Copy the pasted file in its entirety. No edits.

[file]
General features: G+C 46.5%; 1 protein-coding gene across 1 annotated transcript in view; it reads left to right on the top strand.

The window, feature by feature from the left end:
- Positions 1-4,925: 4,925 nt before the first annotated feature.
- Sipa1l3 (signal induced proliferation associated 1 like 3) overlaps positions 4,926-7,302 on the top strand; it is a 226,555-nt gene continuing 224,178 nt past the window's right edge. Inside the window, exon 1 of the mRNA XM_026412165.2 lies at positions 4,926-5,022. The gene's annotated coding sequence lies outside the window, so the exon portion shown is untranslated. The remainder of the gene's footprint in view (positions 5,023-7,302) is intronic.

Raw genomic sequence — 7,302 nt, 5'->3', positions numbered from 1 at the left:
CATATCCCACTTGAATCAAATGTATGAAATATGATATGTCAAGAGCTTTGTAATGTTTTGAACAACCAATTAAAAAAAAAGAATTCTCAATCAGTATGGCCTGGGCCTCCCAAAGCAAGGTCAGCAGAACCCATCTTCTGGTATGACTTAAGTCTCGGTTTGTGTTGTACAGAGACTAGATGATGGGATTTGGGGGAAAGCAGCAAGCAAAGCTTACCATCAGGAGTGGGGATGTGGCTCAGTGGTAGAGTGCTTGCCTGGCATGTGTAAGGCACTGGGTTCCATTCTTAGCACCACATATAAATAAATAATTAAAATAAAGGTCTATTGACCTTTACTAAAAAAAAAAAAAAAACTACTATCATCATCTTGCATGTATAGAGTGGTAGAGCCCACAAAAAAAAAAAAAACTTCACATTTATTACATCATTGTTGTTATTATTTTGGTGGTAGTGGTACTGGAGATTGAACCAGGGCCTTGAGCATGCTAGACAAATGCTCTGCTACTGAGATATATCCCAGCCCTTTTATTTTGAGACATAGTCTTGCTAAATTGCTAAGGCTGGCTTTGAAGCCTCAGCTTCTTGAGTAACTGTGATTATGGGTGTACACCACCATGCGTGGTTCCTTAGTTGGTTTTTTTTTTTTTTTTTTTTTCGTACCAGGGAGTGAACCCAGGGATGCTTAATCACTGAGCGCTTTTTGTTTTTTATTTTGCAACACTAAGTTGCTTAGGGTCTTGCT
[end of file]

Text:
General features: G+C 46.5%; 1 protein-coding gene across 1 annotated transcript in view; it reads left to right on the top strand.

The window, feature by feature from the left end:
- Positions 1-4,925: 4,925 nt before the first annotated feature.
- Sipa1l3 (signal induced proliferation associated 1 like 3) overlaps positions 4,926-7,302 on the top strand; it is a 226,555-nt gene continuing 224,178 nt past the window's right edge. Inside the window, exon 1 of the mRNA XM_026412165.2 lies at positions 4,926-5,022. The gene's annotated coding sequence lies outside the window, so the exon portion shown is untranslated. The remainder of the gene's footprint in view (positions 5,023-7,302) is intronic.

Raw genomic sequence — 7,302 nt, 5'->3', positions numbered from 1 at the left:
CATATCCCACTTGAATCAAATGTATGAAATATGATATGTCAAGAGCTTTGTAATGTTTTGAACAACCAATTAAAAAAAAAGAATTCTCAATCAGTATGGCCTGGGCCTCCCAAAGCAAGGTCAGCAGAACCCATCTTCTGGTATGACTTAAGTCTCGGTTTGTGTTGTACAGAGACTAGATGATGGGATTTGGGGGAAAGCAGCAAGCAAAGCTTACCATCAGGAGTGGGGATGTGGCTCAGTGGTAGAGTGCTTGCCTGGCATGTGTAAGGCACTGGGTTCCATTCTTAGCACCACATATAAATAAATAATTAAAATAAAGGTCTATTGACCTTTACTAAAAAAAAAAAAAAAACTACTATCATCATCTTGCATGTATAGAGTGGTAGAGCCCACAAAAAAAAAAAAAACTTCACATTTATTACATCATTGTTGTTATTATTTTGGTGGTAGTGGTACTGGAGATTGAACCAGGGCCTTGAGCATGCTAGACAAATGCTCTGCTACTGAGATATATCCCAGCCCTTTTATTTTGAGACATAGTCTTGCTAAATTGCTAAGGCTGGCTTTGAAGCCTCAGCTTCTTGAGTAACTGTGATTATGGGTGTACACCACCATGCGTGGTTCCTTAGTTGGTTTTTTTTTTTTTTTTTTTTTCGTACCAGGGAGTGAACCCAGGGATGCTTAATCACTGAGCGCTTTTTGTTTTTTATTTTGCAACACTAAGTTGCTTAGGGTCTTGCT